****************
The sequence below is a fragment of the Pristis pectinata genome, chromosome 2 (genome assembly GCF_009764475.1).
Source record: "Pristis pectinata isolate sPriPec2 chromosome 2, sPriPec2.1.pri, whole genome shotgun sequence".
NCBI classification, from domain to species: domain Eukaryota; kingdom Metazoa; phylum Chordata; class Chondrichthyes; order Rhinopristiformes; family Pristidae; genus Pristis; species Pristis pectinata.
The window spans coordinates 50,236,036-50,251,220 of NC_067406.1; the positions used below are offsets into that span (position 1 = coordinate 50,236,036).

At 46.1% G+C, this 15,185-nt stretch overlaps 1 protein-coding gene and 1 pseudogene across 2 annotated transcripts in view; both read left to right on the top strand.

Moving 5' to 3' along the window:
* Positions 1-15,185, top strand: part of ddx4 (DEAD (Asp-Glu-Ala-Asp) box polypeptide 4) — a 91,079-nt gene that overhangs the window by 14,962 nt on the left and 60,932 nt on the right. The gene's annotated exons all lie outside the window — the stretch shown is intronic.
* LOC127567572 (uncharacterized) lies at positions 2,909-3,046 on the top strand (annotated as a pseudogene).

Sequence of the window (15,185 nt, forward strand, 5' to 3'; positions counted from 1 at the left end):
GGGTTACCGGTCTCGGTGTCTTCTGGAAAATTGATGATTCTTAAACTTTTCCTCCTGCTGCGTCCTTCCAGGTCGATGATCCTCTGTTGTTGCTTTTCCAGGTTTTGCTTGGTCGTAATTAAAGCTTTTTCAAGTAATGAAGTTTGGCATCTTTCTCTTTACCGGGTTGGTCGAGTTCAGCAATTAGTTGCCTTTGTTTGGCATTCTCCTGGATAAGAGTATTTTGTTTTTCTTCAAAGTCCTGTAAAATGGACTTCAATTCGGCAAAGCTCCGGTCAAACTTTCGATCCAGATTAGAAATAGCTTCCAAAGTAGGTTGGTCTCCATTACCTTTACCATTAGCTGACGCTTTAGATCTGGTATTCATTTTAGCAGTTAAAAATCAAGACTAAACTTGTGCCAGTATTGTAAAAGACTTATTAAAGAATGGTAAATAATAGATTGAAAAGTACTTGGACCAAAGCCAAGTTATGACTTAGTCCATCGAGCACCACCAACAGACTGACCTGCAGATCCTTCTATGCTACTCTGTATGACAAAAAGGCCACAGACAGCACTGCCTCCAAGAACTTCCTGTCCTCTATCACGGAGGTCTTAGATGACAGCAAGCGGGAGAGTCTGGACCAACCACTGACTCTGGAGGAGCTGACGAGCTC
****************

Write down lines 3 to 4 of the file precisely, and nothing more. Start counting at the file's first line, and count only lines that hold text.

NCBI classification, from domain to species: domain Eukaryota; kingdom Metazoa; phylum Chordata; class Chondrichthyes; order Rhinopristiformes; family Pristidae; genus Pristis; species Pristis pectinata.
The window spans coordinates 50,236,036-50,251,220 of NC_067406.1; the positions used below are offsets into that span (position 1 = coordinate 50,236,036).